The pool was really at the opposite end of town. We always walked. Back then my mother couldn’t drive, and even if she could, there wouldn’t have been enough money for a second car.

      In Ghana, during the hottest time the year, we were in school. My classroom had windows on both sides and a door which was always open. I’m sure it was hot as it often reached 100k, but I don’t remember being uncomfortable.

      I’m going to have a fire in the chiminea tonight.

      • Bob Says:

        Yes, there was Ozarka bottled water that came in gallon glass jugs. I remember the label said it was spring water. Fluoride was introduced to Crest toothpaste in the 1950s and the city of Dallas didn’t add it until the 1970s because it was considered a communist plot. Dallas was a very conservative bastion and was the home of the John Burch Society and the Freedom Radio network which were financed by Dallas resident H.L. Hunt who was the richest man in the world.

        I wore jeans to school but when the temperature went above 100 degrees my mother dressed me in shorts. When we moved to Dallas in 1953 my mother couldn’t drive. We had to live near a grocery store because my father traveled during the week. Once we moved into our house my mother learned to drive and my dad bought her a used car, a 1951 Kaiser.

        What is a chiminea?

      • katry Says:

        I had to chuckle that Dallas saw fluoride as a communist plot. I think it was added to our water in the late 50’s. Then I read the rest of your paragraph and realized why. I am proud to iive in the bluest state, the only one which voted for McGovern.

        Jeans were not allowed in my school and boys had to wear shirts with collars. My brother got sent home for wearing a sweater with no shirt underneath, which he wore on purpose.

        My father always took my mother food shopping on Friday.

        A chiminea is an outdoor fireplace. It has a chimney and a round bottom, sort of looking like light bulb. Mine is made of clay and sits on a wire holder so it isn’t directly on the deck.

  2. olof1 Says:

    The cool weekend didn’t start as cool as they said, it was quite hot actually and with a strong warm wind too 🙂 It is much cooler now in the evening so I am hoping tomorrow will be as cool as they said it would.

    Everyone wore shorts when I grew up, even my grandfather who usually dressed rather strict, a military man as he was. Even girls wore them and I guess the sixties and the hippie movement was a ground for that.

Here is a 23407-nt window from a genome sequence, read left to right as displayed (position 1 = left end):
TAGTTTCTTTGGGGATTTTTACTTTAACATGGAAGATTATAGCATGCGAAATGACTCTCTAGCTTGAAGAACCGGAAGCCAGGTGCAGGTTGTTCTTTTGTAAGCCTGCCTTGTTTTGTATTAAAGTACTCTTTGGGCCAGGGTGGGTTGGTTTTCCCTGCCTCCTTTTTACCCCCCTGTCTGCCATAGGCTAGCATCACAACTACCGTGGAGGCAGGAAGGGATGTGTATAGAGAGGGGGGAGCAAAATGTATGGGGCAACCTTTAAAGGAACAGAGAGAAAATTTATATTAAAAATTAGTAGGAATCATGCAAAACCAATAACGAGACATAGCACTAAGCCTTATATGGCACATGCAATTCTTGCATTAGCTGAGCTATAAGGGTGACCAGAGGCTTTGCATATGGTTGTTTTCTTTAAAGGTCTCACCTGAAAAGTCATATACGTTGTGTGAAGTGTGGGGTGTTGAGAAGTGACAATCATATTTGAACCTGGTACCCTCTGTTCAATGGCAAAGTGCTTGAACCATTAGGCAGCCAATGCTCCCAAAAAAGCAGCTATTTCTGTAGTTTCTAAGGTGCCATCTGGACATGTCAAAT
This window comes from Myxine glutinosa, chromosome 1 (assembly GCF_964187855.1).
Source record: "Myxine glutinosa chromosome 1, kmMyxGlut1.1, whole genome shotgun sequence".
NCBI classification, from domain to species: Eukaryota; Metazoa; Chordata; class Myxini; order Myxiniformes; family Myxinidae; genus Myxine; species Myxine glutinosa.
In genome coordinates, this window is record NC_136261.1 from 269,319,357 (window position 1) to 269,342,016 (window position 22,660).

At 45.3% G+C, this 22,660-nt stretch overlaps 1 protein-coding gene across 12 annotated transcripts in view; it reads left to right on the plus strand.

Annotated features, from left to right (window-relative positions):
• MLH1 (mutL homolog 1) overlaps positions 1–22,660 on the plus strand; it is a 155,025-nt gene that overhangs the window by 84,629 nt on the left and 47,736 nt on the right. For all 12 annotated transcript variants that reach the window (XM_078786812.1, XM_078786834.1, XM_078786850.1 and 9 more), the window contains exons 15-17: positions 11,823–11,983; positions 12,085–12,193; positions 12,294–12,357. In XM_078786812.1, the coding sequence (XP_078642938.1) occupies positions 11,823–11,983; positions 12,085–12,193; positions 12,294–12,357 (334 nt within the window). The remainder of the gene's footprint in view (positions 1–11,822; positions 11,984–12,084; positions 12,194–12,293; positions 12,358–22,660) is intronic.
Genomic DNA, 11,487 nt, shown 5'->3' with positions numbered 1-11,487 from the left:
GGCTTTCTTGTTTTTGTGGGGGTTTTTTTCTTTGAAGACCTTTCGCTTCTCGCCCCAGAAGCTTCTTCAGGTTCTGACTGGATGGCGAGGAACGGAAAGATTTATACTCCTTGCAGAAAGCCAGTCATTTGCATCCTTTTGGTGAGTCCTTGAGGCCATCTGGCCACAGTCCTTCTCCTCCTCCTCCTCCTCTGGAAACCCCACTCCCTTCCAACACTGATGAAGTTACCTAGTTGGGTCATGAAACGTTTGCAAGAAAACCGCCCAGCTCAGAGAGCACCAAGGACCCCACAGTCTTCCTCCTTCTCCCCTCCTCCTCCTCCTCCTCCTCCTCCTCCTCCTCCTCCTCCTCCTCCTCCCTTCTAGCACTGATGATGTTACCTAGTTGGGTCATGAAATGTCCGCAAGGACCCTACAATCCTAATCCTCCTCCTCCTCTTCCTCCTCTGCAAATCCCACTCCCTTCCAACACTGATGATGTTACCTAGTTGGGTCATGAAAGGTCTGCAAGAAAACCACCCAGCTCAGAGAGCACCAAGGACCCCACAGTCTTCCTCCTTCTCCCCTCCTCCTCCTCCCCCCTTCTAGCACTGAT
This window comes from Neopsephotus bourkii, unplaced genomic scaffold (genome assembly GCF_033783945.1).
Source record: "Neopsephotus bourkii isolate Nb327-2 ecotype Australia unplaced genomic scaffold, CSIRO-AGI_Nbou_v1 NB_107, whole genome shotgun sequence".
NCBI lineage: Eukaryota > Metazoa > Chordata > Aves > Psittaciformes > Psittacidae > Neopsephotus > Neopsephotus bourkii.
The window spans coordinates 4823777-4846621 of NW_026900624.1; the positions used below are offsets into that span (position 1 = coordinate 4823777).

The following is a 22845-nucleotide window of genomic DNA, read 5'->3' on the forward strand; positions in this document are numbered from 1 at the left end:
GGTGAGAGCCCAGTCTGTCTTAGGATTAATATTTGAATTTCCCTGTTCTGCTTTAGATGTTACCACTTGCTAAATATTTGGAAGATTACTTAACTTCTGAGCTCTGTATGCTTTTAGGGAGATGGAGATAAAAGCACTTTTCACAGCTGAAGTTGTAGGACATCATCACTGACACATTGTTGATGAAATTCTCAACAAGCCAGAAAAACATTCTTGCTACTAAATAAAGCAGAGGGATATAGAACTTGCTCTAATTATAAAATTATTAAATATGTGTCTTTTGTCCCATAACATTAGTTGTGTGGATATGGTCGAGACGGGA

Children really look at weather the right way, it doesn’t matter what kind it is 🙂 at least if one lives in a city where there are loads of things to do anyway.

    Have a great day!


    • katry Says:

      Today is cool and tonight will be chilly again. I’ll need a sweatshirt and I’ll have a fire going. I have piñon wood burning which smells wonderful.

      My father started wearing shorts around the house after he retired. I remember his blue ones most of all.My brother never wore them, and I think one of his sons doesn’t either.

      I complain about too hot or too cold.

      Have a great day!

  3. Hedley Says:

    Here in Tiger Town, the rains came early and have stayed. I have alternated between The Open, The Tour de France and Les Parisiennes (Anne Sebba) – Bowie blasts out and I am inert.

    Tomorrow we watch our home town heroes against the dastardly Red Sox. We have super duper seats for the showdown between baseballs finest and well, the Tigers. I didn’t used to be like this but Mike Illytch died and his family no longer had an appetite for a bloated payroll.

    So I continue to check the hourly weather and dream of hot dogs and beer and the foul ball that I have never caught.

    • katry Says:

      My Dear Hedley,
      Last night I watched your hometown heroes lose 1-0, a run which was scored in the first inning. Both teams had chances to score but didn’t. I was relieved at one point when the hometown heroes had the bases loaded with no outs and still didn’t score.

      I hope your games have some of the same exciting plays last night’s game had.

      Nothing better than a night at the park and eating hot dog and peanuts!!